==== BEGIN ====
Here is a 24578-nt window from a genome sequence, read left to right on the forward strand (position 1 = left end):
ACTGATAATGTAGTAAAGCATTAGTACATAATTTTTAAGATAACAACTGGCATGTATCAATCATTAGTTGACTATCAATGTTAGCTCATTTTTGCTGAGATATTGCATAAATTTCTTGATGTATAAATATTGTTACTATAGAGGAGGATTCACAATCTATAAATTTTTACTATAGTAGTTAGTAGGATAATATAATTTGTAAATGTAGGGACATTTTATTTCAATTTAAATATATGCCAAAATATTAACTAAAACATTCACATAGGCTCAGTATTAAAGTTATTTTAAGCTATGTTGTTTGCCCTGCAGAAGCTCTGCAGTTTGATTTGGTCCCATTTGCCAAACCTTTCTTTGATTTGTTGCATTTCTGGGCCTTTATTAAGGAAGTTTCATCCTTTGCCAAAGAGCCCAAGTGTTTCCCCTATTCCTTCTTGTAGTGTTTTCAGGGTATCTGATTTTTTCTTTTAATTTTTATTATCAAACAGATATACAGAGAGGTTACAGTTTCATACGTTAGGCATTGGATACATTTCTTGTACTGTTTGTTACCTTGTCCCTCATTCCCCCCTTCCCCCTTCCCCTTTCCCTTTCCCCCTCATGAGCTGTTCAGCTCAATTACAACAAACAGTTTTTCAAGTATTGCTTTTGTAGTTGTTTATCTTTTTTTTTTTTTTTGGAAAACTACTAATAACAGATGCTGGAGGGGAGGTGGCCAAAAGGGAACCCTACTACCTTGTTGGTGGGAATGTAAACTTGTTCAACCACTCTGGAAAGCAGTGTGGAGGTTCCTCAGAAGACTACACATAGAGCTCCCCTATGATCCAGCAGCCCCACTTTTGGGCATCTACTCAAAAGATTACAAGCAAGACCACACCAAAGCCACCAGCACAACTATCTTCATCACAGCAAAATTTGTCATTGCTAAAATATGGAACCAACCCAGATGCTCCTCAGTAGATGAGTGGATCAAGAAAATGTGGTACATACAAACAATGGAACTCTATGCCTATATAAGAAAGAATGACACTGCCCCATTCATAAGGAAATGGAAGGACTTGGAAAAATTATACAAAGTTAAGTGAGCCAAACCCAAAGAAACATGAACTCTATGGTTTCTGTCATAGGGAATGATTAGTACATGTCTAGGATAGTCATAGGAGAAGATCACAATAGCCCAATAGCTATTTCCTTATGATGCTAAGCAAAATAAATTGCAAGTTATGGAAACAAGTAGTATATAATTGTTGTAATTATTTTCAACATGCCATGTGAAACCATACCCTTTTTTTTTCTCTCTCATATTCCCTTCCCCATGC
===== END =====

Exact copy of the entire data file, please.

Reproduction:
Here is a 24578-nt window from a genome sequence, read left to right on the forward strand (position 1 = left end):
ACTGATAATGTAGTAAAGCATTAGTACATAATTTTTAAGATAACAACTGGCATGTATCAATCATTAGTTGACTATCAATGTTAGCTCATTTTTGCTGAGATATTGCATAAATTTCTTGATGTATAAATATTGTTACTATAGAGGAGGATTCACAATCTATAAATTTTTACTATAGTAGTTAGTAGGATAATATAATTTGTAAATGTAGGGACATTTTATTTCAATTTAAATATATGCCAAAATATTAACTAAAACATTCACATAGGCTCAGTATTAAAGTTATTTTAAGCTATGTTGTTTGCCCTGCAGAAGCTCTGCAGTTTGATTTGGTCCCATTTGCCAAACCTTTCTTTGATTTGTTGCATTTCTGGGCCTTTATTAAGGAAGTTTCATCCTTTGCCAAAGAGCCCAAGTGTTTCCCCTATTCCTTCTTGTAGTGTTTTCAGGGTATCTGATTTTTTCTTTTAATTTTTATTATCAAACAGATATACAGAGAGGTTACAGTTTCATACGTTAGGCATTGGATACATTTCTTGTACTGTTTGTTACCTTGTCCCTCATTCCCCCCTTCCCCCTTCCCCTTTCCCTTTCCCCCTCATGAGCTGTTCAGCTCAATTACAACAAACAGTTTTTCAAGTATTGCTTTTGTAGTTGTTTATCTTTTTTTTTTTTTTTGGAAAACTACTAATAACAGATGCTGGAGGGGAGGTGGCCAAAAGGGAACCCTACTACCTTGTTGGTGGGAATGTAAACTTGTTCAACCACTCTGGAAAGCAGTGTGGAGGTTCCTCAGAAGACTACACATAGAGCTCCCCTATGATCCAGCAGCCCCACTTTTGGGCATCTACTCAAAAGATTACAAGCAAGACCACACCAAAGCCACCAGCACAACTATCTTCATCACAGCAAAATTTGTCATTGCTAAAATATGGAACCAACCCAGATGCTCCTCAGTAGATGAGTGGATCAAGAAAATGTGGTACATACAAACAATGGAACTCTATGCCTATATAAGAAAGAATGACACTGCCCCATTCATAAGGAAATGGAAGGACTTGGAAAAATTATACAAAGTTAAGTGAGCCAAACCCAAAGAAACATGAACTCTATGGTTTCTGTCATAGGGAATGATTAGTACATGTCTAGGATAGTCATAGGAGAAGATCACAATAGCCCAATAGCTATTTCCTTATGATGCTAAGCAAAATAAATTGCAAGTTATGGAAACAAGTAGTATATAATTGTTGTAATTATTTTCAACATGCCATGTGAAACCATACCCTTTTTTTTTCTCTCTCATATTCCCTTCCCCATGC